Tuesday, November 12, 2013

614 Jews challenge Muslim control of Temple Mount (Al Aksa). Calls to build 3rd Temple where Dome of the Rock stands

Jews challenge Muslim control of Temple Mount (Al Aksa). Calls to build
3rd Temple where Dome of the Rock stands

Newsletter published 23 September 2013

(1) Map of Old City of Jerusalem, showing Temple area
(2) Jews Challenge Rules to Claim Heart of Jerusalem - NYT
(3) Over 300 Jews ascend the Temple Mount (Sept 18)
(4) Temple Institute lobbies for building 3rd Jewish Temple where Dome
of the Rock stands
(5) Palestinians inflamed by Jewish campaign to replace Dome of the Rock
with a Jewish Temple
(6) Fifteen Palestinians arrested as Israel tries to take over the
Temple Mount
(7) Extremist Israeli minister and settlers storm Al-Aqsa Mosque
(8) Rabbi Chaim Richman's "Judaism For Gentiles", "Light to the Nations"
(9) Dozens of Israeli settlers storm Al-Aqsa Mosque
(10) Jewish settlers storm Al-Aqsa Mosque compound
(11) Jewish settlers storm Aqsa Mosque compound again
(12) Jewish settlers storm Aqsa Mosque again
(13) Israel uses camera footage to incriminate al-Aqsa worshippers

(1) Map of Old City of Jerusalem, showing Temple area:
http://graphics8.nytimes.com/images/2013/09/22/world/middleeast/22jerusalem-map/22jerusalem-map-articleInline.png

(2) Jews Challenge Rules to Claim Heart of Jerusalem - NYT

http://nytimes.com/2013/09/22/world/middleeast/jews-challenge-rules-to-claim-heart-of-jerusalem.html

Jews Challenge Rules to Claim Heart of Jerusalem

{photo} The Dome of the Rock is in the center of the sacred compound at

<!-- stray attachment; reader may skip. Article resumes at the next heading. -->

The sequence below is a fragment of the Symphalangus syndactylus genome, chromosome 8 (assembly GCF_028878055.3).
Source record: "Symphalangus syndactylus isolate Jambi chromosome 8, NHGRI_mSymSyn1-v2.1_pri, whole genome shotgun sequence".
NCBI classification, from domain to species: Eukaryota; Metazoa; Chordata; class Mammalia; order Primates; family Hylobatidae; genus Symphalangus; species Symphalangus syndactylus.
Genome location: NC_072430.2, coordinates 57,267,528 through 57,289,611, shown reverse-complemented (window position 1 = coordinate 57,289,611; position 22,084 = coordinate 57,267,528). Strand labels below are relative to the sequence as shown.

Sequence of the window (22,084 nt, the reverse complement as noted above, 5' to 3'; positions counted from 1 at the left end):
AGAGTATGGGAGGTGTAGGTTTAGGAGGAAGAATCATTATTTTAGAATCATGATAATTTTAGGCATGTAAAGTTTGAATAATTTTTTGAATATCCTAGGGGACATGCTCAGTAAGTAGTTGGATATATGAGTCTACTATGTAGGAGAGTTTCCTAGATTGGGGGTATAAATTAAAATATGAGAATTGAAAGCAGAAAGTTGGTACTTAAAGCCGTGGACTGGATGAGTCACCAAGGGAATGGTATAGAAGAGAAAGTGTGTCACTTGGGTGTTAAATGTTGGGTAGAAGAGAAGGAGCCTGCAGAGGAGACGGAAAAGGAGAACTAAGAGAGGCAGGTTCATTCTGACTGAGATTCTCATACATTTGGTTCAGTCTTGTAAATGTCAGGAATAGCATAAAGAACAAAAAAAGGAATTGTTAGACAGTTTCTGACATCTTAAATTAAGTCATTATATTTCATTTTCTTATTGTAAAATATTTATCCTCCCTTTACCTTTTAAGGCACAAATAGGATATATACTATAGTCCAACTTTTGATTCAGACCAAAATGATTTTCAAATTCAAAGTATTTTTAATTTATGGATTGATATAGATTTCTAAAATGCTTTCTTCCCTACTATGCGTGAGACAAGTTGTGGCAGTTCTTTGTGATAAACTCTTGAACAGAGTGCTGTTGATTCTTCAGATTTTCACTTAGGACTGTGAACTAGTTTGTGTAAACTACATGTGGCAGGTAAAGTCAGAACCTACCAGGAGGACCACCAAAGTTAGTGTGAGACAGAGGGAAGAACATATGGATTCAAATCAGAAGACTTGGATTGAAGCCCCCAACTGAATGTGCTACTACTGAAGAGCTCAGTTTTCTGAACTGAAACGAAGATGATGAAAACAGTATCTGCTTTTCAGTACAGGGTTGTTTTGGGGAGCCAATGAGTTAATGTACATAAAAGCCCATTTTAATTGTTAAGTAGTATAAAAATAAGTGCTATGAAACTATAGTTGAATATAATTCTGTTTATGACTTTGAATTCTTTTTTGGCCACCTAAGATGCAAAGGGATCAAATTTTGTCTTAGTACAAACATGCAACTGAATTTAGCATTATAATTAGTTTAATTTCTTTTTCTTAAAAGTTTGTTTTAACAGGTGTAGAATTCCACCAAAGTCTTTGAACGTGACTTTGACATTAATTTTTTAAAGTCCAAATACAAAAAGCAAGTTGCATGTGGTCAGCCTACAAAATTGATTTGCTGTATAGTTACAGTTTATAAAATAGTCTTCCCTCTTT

the Temple Mount, or Noble Sanctuary, perhaps the most religiously
contested site on earth.
Ammar Awad / Reuters
{end}

By JODI RUDOREN

NYT, September 21, 2013

JERUSALEM — Small groups of Jews are increasingly ascending the Temple
Mount in Jerusalem’s Old City, a sacred site controlled for centuries by
Muslims, who see the visits as a provocation that could undermine the
fragile peace talks started this summer.

For decades the Israelis drawn to the site were mainly a fringe of
hard-core zealots, but now more mainstream Jews are lining up to enter,
as a widening group of Israeli politicians and rabbis challenge the
longstanding rules constraining Jewish access and conduct. Brides go on
their wedding days, synagogue and religious-school groups make regular
outings, and many surreptitiously skirt the ban on non-Muslim prayer,
like a Russian immigrant who daily recites the morning liturgy in his
mind, as he did decades ago in the Soviet Union.

Palestinian leaders say the new activity has created the worst tension
in memory around the landmark Al Aksa Mosque and Dome of the Rock, and
have called on Muslims to defend the site from “incursions.” A spate of
stone-throwing clashes erupted this month: on Wednesday, three Muslims
were arrested and an Israeli police officer wounded in the face. And on
Friday thousands of Arab citizens of Israel rallied in the north,
warning that Al Aksa is in danger.

“We reject these religious visits,” Sheik Ekrima Sa’eed Sabri, who
oversees Muslim affairs in Jerusalem, said in an interview. “Our duty is
to warn,” he added. “If they want to make peace in this region, they
should stay away from Al Aksa.”

The 37-acre site is perhaps the most religiously contested place on
earth. Jews revere it as the home of the First and Second Temples more
than 2,000 years ago. For Muslims, who call the site the Noble
Sanctuary, it is the world’s third holiest spot, from which Muhammad is
believed to have ascended to heaven. More than 300,000 foreign tourists
also flock there annually, many of them Christians drawn to the ruins of
the Temple Jesus attended.

Politically, the competing claims to the area are the nut around which
the Israeli-Palestinian conflict revolves, the symbolic heart of each
side’s religious and historical attachment to Jerusalem that has made